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Little words that make a world of difference

Janet Gaymer warns that payment-in-lieu clauses in contracts may need rethinking following recent court rulings

Payments in lieu of notice used to be straightforward. Employees were given notice or pay in lieu unless they had behaved so badly that neither were due at all.

However, during the 1990s a series of cases raised questions about payments in lieu and how they worked in practice.

In a leading case involving Abrahams, an employee of the Performing Right Society, the Court of Appeal considered a claim for two years salary under a payment-in-lieu clause in Abrahams contract. The contract stated that, In the event of termination of your employment you would be entitled, other than in the case of dismissal for gross misconduct, to a period of two years notice or an equivalent payment in lieu.

So when the society terminated Abrahams employment because it believed he was in breach of contract, he claimed two years salary. The society alleged that Abrahams had a duty to mitigate his loss by, for example, finding new employment. Abrahams successfully argued that by terminating his employment without notice, the society had effectively chosen the option to make a payment in lieu. Under his contract he was entitled to the payment and was under no obligation to mitigate his loss.

The Abrahams decision, among others, has caused many employers to rethink the wording of payment-in-lieu clauses. Such clauses were not without their disadvantages for the employee. If, as in the case of Abrahams, there was a right to payment in lieu, the employee would have to pay tax on the resulting sum under Schedule E. Payments of damages on the other hand come with the benefit of a 30,000 tax-free slice.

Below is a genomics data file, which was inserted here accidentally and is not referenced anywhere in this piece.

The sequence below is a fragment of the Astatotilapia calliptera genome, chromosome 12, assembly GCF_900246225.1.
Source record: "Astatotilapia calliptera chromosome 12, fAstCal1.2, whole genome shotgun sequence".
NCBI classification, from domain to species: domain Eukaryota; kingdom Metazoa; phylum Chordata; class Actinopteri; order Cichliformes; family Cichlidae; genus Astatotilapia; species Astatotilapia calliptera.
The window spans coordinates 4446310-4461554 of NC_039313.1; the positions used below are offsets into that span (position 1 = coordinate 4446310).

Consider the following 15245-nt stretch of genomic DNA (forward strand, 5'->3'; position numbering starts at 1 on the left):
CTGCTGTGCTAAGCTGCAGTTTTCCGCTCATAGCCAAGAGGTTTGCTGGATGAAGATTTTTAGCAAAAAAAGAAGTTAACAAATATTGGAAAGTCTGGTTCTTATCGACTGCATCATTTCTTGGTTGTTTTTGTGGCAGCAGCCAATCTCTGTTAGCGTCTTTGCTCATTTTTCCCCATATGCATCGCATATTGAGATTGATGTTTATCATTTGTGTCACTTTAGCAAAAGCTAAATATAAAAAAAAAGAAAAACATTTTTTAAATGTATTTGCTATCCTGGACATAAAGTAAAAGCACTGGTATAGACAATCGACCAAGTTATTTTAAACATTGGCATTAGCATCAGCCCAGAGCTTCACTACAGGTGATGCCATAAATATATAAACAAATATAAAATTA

It also became popular for employers to reserve the right to make a payment in lieu in order to ensure the speedy exit of, say, a senior executive. As part of the deal, employers could also insist that the departing executive observe certain obligations, such as not taking details of existing clients with them to any new employer.

An employer who broke a contract (by not giving notice) could not enforce such restrictive covenants. However, where the employer had agreed in the contract to pay in lieu of notice and then did so, the covenants were preserved.

Another Court of Appeal ruling that highlights the possible need for a review of payment-in-lieu provisions was in the case of Cerberus Software v Rowley. It looked at what one of the judges described as a troublesome little point of employment law in fact, it concerned a mechanism which is in daily use by most human resources professionals.

The employer in this case had agreed with the employee that in the event of termination of employment the employer may make a payment in lieu of notice to the employee. The employee, Rowley, was dismissed without notice in a manner which, according to the court, was a travesty of good industrial relations. The allegations made against him were unfounded. After his dismissal in June 1996 Rowley obtained new employment on 1 August 1996. His former employer argued that Rowley should not receive all of the six months money because the income from his new employment should be taken into account. Rowley argued that he was entitled to receive the six months notice money as a debt.

The key to the courts final conclusion lay in the use of the word may in the original contract. This meant that the employer had the right to choose whether or not to make a payment in lieu of notice. Rowley could not insist upon receiving six months salary in lieu of notice. Therefore, the payment to him was in the nature of a damages payment and he had to give credit for the sums he had earned in his new employment, even though the employer had been at fault in the first place.

The moral of the case is therefore clear. If contracts of employment use the word may or any other language which indicates that the employer can choose whether or not to make a payment in lieu of notice, the amount the employer will have to pay will take into account the sums earned by the employee from new employment gained during the period of notice.

As so often is the case in employment law, a word in the right place may make all the difference in the long run.

Email address: janet.gaymer@haynet.com

Janet Gaymer is head of employment law at Simmons & Simmons